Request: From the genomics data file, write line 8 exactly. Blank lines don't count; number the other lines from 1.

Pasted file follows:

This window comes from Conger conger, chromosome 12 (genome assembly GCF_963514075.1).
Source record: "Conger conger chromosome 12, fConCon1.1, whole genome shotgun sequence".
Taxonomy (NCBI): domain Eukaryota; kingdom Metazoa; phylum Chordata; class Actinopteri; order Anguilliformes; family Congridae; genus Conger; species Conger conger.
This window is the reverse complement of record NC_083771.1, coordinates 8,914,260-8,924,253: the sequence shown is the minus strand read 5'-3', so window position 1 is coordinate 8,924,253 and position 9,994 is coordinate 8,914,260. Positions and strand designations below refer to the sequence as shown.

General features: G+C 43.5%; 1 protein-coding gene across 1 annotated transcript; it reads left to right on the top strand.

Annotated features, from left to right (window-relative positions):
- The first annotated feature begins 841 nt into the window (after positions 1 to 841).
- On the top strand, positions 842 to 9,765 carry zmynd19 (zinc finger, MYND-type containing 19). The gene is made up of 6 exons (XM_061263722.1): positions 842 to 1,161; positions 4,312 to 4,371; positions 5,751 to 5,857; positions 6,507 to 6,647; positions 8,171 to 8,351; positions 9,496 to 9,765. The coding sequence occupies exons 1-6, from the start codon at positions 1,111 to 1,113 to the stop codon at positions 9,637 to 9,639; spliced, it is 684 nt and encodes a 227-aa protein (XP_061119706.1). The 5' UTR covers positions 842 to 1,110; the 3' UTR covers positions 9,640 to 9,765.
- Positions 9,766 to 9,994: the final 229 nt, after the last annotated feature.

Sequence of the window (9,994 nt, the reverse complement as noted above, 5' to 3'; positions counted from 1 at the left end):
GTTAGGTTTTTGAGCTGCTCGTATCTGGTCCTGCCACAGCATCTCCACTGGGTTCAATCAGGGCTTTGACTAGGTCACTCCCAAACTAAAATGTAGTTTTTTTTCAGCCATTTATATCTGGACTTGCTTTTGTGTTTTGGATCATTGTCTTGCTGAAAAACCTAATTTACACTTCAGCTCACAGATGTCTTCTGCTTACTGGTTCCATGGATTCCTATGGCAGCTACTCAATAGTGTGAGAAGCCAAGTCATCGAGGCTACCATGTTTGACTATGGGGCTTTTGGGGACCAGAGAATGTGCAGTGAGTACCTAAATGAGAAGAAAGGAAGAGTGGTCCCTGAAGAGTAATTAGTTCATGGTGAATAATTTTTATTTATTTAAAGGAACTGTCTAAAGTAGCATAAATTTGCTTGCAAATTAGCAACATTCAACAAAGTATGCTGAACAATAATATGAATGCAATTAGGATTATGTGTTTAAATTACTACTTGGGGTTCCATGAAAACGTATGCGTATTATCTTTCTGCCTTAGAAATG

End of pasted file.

- On the top strand, positions 842 to 9,765 carry zmynd19 (zinc finger, MYND-type containing 19). The gene is made up of 6 exons (XM_061263722.1): positions 842 to 1,161; positions 4,312 to 4,371; positions 5,751 to 5,857; positions 6,507 to 6,647; positions 8,171 to 8,351; positions 9,496 to 9,765. The coding sequence occupies exons 1-6, from the start codon at positions 1,111 to 1,113 to the stop codon at positions 9,637 to 9,639; spliced, it is 684 nt and encodes a 227-aa protein (XP_061119706.1). The 5' UTR covers positions 842 to 1,110; the 3' UTR covers positions 9,640 to 9,765.